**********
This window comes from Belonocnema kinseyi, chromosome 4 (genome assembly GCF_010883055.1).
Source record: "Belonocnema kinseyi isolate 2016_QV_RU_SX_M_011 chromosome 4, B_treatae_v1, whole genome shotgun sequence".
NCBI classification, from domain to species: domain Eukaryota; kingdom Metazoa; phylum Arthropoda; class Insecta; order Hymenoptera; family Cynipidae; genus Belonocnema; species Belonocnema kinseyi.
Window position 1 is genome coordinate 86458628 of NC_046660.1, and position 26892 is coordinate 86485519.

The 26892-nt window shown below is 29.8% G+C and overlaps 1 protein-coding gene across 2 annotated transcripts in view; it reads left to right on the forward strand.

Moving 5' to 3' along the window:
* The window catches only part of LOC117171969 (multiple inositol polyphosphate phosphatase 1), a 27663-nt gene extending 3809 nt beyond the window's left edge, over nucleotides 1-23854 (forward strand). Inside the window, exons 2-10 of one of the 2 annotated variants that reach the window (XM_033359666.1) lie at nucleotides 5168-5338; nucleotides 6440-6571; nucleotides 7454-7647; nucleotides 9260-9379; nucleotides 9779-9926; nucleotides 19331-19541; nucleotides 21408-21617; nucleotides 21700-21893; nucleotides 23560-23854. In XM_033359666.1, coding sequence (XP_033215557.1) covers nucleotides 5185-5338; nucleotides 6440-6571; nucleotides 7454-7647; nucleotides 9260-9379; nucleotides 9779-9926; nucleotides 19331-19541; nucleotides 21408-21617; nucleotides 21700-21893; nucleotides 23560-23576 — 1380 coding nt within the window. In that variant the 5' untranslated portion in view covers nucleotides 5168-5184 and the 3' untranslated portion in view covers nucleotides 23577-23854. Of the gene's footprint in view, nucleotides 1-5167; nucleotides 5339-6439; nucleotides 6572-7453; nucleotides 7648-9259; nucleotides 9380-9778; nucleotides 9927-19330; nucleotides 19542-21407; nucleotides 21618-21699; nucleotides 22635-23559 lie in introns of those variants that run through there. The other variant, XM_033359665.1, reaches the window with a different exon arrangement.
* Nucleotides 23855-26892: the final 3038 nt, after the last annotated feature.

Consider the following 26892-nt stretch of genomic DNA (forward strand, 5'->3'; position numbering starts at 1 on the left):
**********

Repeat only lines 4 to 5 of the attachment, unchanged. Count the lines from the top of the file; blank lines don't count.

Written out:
Window position 1 is genome coordinate 86458628 of NC_046660.1, and position 26892 is coordinate 86485519.

The 26892-nt window shown below is 29.8% G+C and overlaps 1 protein-coding gene across 2 annotated transcripts in view; it reads left to right on the forward strand.